The city’s work also reveals how this set of 17 universal aims — such as eradicating poverty and solving hunger — become more tangible at the local level. “They are no longer about lofty goals,” Angela says. “We are piloting and offering hyperlocal solutions, from reimagining public safety to investing in green spaces to supporting housing and food security.”
L.A.’s local leadership on the SDGs is shaping the national and global conversation, and showing how cities can build back better from COVID-19.
LIVING IN THE CITY OF ANGELS
Los Angeles boasts one of the most diverse demographics in the nation. It contains the largest immigrant populations outside their home countries for South Korea, Iran, Thailand, Mexico, and El Salvador. Nearly half of its population is Latino, 11 percent is Asian, and 10 percent is African American.
It’s also one of the world’s top destinations — home to Hollywood, the gateway to Disneyland, spectacular beaches, high-end shopping, and more. In 2019, before COVID-19 drew the world to a standstill, L.A. county attracted a record-breaking 50 million tourists. One study estimated that L.A. county lost some $19 billion in travel-related spending in 2020.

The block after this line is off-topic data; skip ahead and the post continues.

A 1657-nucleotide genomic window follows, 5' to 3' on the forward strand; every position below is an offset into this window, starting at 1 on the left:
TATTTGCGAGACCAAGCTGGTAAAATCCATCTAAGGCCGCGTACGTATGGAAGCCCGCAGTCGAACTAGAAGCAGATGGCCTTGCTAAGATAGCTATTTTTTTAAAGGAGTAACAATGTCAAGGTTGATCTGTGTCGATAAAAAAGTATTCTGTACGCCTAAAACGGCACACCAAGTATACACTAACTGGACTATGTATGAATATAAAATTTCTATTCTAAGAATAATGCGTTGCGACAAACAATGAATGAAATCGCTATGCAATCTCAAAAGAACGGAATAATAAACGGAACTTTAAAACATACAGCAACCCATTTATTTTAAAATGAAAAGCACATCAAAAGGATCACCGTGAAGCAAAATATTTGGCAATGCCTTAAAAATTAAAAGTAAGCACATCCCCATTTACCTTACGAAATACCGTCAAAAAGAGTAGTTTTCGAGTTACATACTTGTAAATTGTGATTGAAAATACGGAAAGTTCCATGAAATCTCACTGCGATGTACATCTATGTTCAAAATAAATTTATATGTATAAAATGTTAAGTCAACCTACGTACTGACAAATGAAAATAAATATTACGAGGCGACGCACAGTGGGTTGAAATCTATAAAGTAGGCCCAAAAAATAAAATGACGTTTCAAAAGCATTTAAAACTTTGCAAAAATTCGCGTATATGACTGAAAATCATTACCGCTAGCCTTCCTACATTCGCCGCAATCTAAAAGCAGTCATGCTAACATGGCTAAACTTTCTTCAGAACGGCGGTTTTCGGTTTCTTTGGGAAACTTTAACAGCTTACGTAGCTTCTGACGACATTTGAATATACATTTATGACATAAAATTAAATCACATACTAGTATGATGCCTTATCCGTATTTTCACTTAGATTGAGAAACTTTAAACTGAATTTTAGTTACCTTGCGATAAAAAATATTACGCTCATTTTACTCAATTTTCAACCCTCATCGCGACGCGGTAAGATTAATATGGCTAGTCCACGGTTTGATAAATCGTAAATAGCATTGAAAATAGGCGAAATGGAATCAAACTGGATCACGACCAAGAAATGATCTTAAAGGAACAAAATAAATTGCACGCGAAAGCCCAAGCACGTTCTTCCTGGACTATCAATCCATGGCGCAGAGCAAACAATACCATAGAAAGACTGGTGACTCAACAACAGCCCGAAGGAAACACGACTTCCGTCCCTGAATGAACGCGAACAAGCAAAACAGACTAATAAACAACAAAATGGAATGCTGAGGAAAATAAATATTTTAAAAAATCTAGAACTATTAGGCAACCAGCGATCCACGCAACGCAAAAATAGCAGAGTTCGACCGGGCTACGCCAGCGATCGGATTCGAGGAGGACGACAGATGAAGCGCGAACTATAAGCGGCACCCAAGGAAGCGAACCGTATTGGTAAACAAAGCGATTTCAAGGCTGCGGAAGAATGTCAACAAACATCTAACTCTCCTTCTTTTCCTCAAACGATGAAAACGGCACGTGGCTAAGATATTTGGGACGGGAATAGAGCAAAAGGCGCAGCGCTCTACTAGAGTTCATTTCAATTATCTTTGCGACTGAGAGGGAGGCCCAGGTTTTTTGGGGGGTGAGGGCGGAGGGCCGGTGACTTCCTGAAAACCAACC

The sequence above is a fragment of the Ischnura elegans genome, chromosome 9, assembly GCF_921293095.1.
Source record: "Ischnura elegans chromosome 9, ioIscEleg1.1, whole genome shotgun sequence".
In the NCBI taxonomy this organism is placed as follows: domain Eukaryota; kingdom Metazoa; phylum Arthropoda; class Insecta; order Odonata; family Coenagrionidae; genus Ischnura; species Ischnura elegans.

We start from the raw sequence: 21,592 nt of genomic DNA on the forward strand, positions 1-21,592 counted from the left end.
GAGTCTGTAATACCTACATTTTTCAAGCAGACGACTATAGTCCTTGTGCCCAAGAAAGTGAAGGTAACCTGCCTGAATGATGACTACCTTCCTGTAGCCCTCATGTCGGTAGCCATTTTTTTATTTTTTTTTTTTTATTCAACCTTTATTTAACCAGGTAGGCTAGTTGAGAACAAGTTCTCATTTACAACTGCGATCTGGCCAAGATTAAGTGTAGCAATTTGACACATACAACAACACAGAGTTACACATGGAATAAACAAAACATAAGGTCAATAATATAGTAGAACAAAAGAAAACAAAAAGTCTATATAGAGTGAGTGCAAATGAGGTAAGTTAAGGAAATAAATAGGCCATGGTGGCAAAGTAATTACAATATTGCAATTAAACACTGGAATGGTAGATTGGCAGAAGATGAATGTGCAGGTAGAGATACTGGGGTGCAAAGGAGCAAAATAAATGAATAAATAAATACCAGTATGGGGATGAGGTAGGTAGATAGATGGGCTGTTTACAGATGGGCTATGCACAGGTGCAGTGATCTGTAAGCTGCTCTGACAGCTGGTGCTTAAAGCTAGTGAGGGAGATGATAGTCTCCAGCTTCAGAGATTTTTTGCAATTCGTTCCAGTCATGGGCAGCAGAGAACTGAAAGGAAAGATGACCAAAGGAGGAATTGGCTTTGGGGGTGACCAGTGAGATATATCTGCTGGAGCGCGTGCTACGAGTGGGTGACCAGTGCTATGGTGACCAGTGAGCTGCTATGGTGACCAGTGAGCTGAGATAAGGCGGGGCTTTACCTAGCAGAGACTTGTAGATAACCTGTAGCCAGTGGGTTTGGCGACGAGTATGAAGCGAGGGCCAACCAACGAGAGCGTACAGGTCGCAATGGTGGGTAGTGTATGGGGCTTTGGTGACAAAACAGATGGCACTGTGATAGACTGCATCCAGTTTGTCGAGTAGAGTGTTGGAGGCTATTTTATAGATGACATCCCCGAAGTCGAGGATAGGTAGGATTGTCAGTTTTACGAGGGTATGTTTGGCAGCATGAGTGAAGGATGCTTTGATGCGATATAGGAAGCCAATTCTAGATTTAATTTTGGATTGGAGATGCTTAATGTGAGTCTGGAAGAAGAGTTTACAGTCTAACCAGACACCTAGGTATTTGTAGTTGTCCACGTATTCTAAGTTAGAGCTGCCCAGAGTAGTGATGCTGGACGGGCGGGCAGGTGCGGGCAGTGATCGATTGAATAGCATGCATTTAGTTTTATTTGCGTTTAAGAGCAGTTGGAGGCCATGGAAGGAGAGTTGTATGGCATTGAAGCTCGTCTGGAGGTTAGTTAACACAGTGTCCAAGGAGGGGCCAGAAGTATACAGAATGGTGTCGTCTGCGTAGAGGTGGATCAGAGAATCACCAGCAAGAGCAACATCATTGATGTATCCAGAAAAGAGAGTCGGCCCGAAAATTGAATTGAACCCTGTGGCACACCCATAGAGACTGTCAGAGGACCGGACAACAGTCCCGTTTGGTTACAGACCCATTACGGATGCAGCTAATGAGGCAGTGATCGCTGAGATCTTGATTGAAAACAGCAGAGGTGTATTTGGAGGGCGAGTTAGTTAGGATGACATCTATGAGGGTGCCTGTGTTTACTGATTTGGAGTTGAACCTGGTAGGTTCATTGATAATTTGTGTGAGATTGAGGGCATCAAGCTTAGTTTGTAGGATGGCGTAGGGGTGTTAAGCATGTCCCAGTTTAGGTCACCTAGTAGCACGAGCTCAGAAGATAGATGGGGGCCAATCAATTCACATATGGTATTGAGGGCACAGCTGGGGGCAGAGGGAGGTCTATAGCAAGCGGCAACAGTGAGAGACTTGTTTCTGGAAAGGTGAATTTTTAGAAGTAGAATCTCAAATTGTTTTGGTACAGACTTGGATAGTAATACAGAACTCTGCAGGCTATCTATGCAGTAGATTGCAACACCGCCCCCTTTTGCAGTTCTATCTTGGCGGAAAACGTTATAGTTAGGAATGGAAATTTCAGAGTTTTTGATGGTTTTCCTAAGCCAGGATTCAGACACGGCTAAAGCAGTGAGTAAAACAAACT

In a matter of weeks following the shutdown, unemployment in L.A. more than tripled from 5% in March 2020 to just over 17% the following month. The pandemic wreaked particular havoc on the entertainment, retail, and hospitality industries; as a result, a huge segment of the city’s workforce suffered — especially jobs disproportionately held by women.
As schools shut down and hospitals filled up, city residents — especially mothers of young children — struggled to balance their regular, paying jobs with new, unpaid roles as home-schooling parents and caregivers. Meanwhile, those women in L.A. who remain in the workforce face ongoing pay disparities, earning, on average, just 81 cents for every dollar made by their male counterparts.
This so-called she-cession mirrors what is occurring across the country. According to the U.S. Bureau of Labor Statistics, women in the U.S. left the workforce at nearly four times the rate of men last September.
COVID-19’s outsized repercussions for women haven’t been confined to economics.
“There’s the pandemic you know about,” says Michelle Milford Morse, the UN Foundation’s Vice President of Girls and Women Strategy. “Then, there’s the shadow pandemic,” referring to the global rise in violence against women that coincided with the virus’ spread.
Calls to L.A. County’s domestic violence hotlines tripled at the beginning of the pandemic.
Meanwhile, because 75% of the country’s front-line health workers are female, women have been disproportionately bearing witness to COVID-19’s death toll.
These aren’t just numbers. Each of these statistics represents a human reality, offering important insight into the scope of the challenges wrought by COVID-19 — particularly on women.